So far, our trip has been an unreal experience, though I believe we can all agree that Sawa World and our first Ugandan craft market was a real introduction to Kampala and Uganda.
Yesterday morning, after breakfast and a spectacular thunder and lightning storm, the group embarked for Sawa World, an NGO based in Uganda. Their motto, “solutions from within,” perfectly embodies what the organization is all about: sharing ideas from within communities and building entrepreneurship.
A quick side note about the roads in Kampala: traffic here is unbelievable. Lanes are pretty much non-existent, and it really is a “free for all” on the road (my dad would hate it). Also, the “Boda Boda” taxi service here seems like a real adventure. Men with dirt or motor-bikes taxi people and their supplies all across the city, and seem to abide by no rules. They weave through the crazy traffic and sometimes crash (as we witnessed yesterday). I wish we could try it!
Now back to Sawa World. At our arrival, we were welcomed graciously by the Sawa staff and were given a quick lesson on Luganda, one of the country’s languages. “How are you” translates to “oli otya”, “I am ok” is “jendi”, “thanks” becomes “weebale”, and “bye bye” is “weelaba”. Our hosts were helpful as we fumbled through the words.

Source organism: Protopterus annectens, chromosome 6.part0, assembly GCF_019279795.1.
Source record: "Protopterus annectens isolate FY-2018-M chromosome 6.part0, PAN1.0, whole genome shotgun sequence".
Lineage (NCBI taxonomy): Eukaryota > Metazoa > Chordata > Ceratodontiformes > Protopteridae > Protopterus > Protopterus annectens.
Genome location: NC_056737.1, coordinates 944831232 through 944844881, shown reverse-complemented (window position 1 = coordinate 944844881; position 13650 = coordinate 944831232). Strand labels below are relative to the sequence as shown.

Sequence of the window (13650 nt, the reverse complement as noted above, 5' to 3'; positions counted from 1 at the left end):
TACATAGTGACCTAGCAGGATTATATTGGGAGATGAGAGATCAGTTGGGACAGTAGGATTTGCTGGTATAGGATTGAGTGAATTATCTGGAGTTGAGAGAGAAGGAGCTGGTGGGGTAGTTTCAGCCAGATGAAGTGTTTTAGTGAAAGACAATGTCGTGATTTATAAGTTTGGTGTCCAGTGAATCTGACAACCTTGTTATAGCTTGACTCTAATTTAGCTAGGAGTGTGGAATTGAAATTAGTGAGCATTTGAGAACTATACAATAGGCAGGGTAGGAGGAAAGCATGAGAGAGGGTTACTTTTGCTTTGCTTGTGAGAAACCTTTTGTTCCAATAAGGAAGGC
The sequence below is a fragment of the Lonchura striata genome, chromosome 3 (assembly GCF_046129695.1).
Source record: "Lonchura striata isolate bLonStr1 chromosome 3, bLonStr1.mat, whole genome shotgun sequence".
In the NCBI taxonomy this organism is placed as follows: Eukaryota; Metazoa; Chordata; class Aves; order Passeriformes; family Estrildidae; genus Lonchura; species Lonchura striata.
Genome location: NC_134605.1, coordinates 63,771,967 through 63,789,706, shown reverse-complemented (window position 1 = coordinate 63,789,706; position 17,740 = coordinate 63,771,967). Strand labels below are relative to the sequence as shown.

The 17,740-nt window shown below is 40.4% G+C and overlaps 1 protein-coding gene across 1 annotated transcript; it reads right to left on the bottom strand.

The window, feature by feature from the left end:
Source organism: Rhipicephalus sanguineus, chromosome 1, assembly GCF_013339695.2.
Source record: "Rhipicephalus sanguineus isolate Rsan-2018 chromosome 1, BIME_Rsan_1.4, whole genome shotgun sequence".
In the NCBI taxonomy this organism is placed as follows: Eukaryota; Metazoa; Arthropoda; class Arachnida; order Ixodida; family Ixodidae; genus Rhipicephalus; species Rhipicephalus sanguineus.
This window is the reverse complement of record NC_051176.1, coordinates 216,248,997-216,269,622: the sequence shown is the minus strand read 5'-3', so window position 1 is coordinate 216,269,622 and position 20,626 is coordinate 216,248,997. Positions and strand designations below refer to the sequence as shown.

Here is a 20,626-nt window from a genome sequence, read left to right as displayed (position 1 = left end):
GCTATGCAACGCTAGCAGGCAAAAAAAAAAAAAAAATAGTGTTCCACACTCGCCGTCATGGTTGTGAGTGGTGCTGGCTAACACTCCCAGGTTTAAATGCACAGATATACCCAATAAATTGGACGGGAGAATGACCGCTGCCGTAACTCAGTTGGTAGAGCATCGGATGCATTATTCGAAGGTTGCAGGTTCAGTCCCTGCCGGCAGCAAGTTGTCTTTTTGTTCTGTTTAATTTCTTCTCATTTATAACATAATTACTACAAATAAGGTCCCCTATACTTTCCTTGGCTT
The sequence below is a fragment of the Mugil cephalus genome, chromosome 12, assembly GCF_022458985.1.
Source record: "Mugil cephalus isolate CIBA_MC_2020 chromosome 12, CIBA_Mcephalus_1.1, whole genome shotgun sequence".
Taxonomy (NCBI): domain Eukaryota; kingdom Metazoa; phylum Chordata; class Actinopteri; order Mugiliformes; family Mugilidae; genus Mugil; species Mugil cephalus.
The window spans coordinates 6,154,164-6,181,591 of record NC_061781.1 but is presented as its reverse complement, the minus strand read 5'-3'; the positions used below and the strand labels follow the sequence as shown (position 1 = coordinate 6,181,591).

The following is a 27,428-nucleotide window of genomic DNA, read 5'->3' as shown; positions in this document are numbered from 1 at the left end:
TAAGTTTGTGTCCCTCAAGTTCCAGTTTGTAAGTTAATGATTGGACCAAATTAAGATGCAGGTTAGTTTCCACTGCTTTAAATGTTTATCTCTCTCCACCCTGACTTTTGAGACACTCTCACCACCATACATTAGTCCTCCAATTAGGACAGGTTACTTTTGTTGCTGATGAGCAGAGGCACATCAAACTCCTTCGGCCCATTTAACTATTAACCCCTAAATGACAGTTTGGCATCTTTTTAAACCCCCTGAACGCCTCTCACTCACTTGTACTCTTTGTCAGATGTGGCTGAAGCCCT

After the lesson, we had a tour of Sawa’s new facility, and were told of Sawa’s innovative ideas, such as multilayer gardens with plants hanging in cut up water bottles. We were introduced to more ideas, thanks to two of Sawa’s “Sparks”. Sparks are people plucked from communities that have a skill or helpful idea, and are selfless enough to share it with others.
After watching a mock interview with a Spark, we were split into groups to learn the Spark’s skills – jewelry making and building an eco-friendly stove. I was in the jewelry-making group and was impressed with our Spark Jackie’s speed and creativity when making earrings.
After making our own, we switched briefly to learn about the other’s skill. Prossy showed us the previous group’s stove, made from soil and molded with bamboo sticks. This stove can last 15 years, when treated with care, and requires less fuel and results in less smoke inhalation: a win-win for all.
We left Sawa World, gushing about the selfless and sharing mentality of the staff and Sparks, and headed to the National Theatre Craft Market. I was blown away with the talent and beauty showcased there.
We had a chance to shop and barter with shopkeepers, which was slightly intimidating, but an awesome experience. Sadly, all good things must come to an end, and we left the market to pick up a snack and head back to Red Chili. We ended the day with a quick swim and volleyball.
Overall, yesterday changed many of our perceptions of what development is, and introduced WVSS to more of Uganda’s culture and to everyday, selfless people who challenge themselves to make a difference in their communities.
I think we can learn a lot from Sawa World and the Sparks. We are very thankful for this experience and to Insight Global Education, and we look forward to our next whimsical adventure in East Africa.
Sam Rhodes, West Vancouver Secondary School
March 19, 2016
Photos by Ghazal Habib, Insight Program Director
Next up is Day 3-5: Safari and Chimp Tracking.